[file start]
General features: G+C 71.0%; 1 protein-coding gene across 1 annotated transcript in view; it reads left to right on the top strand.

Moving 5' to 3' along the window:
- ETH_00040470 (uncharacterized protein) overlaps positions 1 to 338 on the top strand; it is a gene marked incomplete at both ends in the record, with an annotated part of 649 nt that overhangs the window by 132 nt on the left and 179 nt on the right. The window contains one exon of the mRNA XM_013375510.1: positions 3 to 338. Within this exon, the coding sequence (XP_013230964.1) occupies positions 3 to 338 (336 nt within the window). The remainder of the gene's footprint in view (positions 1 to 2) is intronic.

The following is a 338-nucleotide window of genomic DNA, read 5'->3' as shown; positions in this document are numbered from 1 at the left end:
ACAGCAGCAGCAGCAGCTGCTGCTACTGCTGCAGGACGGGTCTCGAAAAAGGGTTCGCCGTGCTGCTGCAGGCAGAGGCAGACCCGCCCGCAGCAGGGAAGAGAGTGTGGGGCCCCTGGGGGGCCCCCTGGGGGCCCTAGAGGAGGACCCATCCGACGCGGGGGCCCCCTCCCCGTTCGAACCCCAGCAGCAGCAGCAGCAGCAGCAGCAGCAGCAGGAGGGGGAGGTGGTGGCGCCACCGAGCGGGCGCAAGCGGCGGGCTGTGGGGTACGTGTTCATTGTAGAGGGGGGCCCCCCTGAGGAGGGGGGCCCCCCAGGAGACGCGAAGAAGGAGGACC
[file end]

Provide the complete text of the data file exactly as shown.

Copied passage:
General features: G+C 71.0%; 1 protein-coding gene across 1 annotated transcript in view; it reads left to right on the top strand.

Moving 5' to 3' along the window:
- ETH_00040470 (uncharacterized protein) overlaps positions 1 to 338 on the top strand; it is a gene marked incomplete at both ends in the record, with an annotated part of 649 nt that overhangs the window by 132 nt on the left and 179 nt on the right. The window contains one exon of the mRNA XM_013375510.1: positions 3 to 338. Within this exon, the coding sequence (XP_013230964.1) occupies positions 3 to 338 (336 nt within the window). The remainder of the gene's footprint in view (positions 1 to 2) is intronic.

The following is a 338-nucleotide window of genomic DNA, read 5'->3' as shown; positions in this document are numbered from 1 at the left end:
ACAGCAGCAGCAGCAGCTGCTGCTACTGCTGCAGGACGGGTCTCGAAAAAGGGTTCGCCGTGCTGCTGCAGGCAGAGGCAGACCCGCCCGCAGCAGGGAAGAGAGTGTGGGGCCCCTGGGGGGCCCCCTGGGGGCCCTAGAGGAGGACCCATCCGACGCGGGGGCCCCCTCCCCGTTCGAACCCCAGCAGCAGCAGCAGCAGCAGCAGCAGCAGCAGGAGGGGGAGGTGGTGGCGCCACCGAGCGGGCGCAAGCGGCGGGCTGTGGGGTACGTGTTCATTGTAGAGGGGGGCCCCCCTGAGGAGGGGGGCCCCCCAGGAGACGCGAAGAAGGAGGACC